Saturday, 2 June 2012

A serious scientific BW popularity test.

Its a time of celebration, its 20 years since the first speed camera was installed in London. Intended as a road safety measure. Which soon became a cash cow for greedy councils and police forces to take your wonga from your pocket with menaces.

Over the years there has been debate over the effectiveness of the cameras. It goes something like this - the road safety lobby claims them to be a wonder of the modern age and the vast majority of the general public some 98 percent are in favour. This is a bit like the British Waterways 98 percent figure that the general public thinks the inland waterways are a national treasure. As Mandy Rice Davies so famously said "He would say that wouldn't he." (there is a boating link here)

But the Anti-Speed Camera Lobby also did some research and discovered that much of the claims made were based on a poor grasp  (deliberate or otherwise) of mathematics and statistics. The main argument has long been that the state uses speed cameras to raise cash.

The cameras were supposed to be installed in accident black-spots and eight years later by the year 2000 there were around 1500 cameras in use.  All the revenue raised from speeding fines went directly to the Treasury.

In 2000 came a change and the police and local councils were allowed to keep the fines. It should come as no surprise to find that eight years later by the year 2008 there were over 5000 cameras installed. The government did another shuffle in 2007 and the local councils were not allowed to keep the money any more.

The number of installed cameras slowed to a trickle and recently has gone into decline. There are now less than 5,000  in place according to the sat-nav camera database. The majority are now configured as a passive deterrent and do not record speed any more. The sat-nav speed camera database had an amazing effect on the numbers of prosecutions falling dramatically.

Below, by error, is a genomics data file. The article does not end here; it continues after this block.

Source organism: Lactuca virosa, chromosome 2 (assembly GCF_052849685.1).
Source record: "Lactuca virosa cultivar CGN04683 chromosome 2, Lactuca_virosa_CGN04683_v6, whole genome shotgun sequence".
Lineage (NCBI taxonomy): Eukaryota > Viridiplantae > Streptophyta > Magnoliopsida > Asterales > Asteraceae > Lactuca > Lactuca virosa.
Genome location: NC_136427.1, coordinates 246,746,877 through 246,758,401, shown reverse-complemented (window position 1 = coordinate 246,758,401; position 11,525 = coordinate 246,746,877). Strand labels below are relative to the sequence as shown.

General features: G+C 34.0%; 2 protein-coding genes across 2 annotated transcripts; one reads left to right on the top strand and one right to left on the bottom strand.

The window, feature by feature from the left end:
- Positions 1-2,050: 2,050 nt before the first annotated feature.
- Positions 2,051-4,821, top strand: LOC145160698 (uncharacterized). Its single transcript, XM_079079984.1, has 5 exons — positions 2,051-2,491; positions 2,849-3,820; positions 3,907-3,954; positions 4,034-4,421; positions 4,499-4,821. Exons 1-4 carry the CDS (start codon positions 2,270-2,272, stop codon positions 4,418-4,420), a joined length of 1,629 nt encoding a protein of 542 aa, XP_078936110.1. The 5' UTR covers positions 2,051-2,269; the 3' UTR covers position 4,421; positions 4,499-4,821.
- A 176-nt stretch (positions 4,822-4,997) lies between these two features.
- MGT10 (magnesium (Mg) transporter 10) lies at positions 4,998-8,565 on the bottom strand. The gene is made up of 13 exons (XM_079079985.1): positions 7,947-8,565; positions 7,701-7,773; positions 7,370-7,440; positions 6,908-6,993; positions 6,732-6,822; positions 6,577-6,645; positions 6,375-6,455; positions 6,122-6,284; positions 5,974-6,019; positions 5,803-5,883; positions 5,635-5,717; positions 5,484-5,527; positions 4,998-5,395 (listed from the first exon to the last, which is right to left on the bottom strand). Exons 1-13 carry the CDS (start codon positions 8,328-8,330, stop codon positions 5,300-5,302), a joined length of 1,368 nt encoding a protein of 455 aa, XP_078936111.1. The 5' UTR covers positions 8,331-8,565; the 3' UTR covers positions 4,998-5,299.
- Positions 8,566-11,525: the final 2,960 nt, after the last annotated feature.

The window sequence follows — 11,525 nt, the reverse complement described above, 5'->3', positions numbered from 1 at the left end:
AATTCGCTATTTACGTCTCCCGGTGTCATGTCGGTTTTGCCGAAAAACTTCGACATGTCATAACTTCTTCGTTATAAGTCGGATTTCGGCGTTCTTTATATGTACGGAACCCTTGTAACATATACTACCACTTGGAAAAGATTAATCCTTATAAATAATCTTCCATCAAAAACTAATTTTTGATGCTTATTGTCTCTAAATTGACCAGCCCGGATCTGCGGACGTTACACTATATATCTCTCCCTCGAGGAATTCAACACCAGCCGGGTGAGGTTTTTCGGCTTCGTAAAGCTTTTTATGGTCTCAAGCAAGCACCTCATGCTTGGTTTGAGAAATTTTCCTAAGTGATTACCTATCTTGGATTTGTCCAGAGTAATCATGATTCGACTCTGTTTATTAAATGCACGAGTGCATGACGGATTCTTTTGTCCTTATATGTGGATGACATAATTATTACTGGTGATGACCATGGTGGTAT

Now that more research has been done over the years on accident rates at camera sites measured against accident rates at randomly selected sections of road. There was little evidence found that speed cameras actually cut accident rates.

I want to conduct a serious scientific test, this coming weekend. (2nd-3rd June) That I shall call the BW popularity test.  This weekend if you don't believe that speed cameras cut accident rates please put out bunting or fly the national flag on your home, car or boat.

* Mandy Rice-Davies  a former model and showgirl best known for her role in the Profumo affair and her association with Christine Keeler, which discredited the Conservative Government of British Prime Minister Harold Macmillan in 1963. 
Some things apparently never change!
** Journalist Libby Purves, who had met Rice-Davies, invited her to join a female recreation on the River Thames of Jerome K. Jerome's comic novel Three Men in a Boat. This expedition was commissioned by the magazine Punch, the other members of the party being cartoonist Merrily Harpur and a toy Alsatian to represent Montmorency the dog. Purves has recounted how she "immediately spotted that this Rice-Davies was a woman to go up the Amazon with" and, among other things, that "only Mandy's foxy charm saved us from being evicted from a lock for being drunk on pink Champagne."
*** The BW Test is a Black or White test of two options either in favour or opposed to the postulation.


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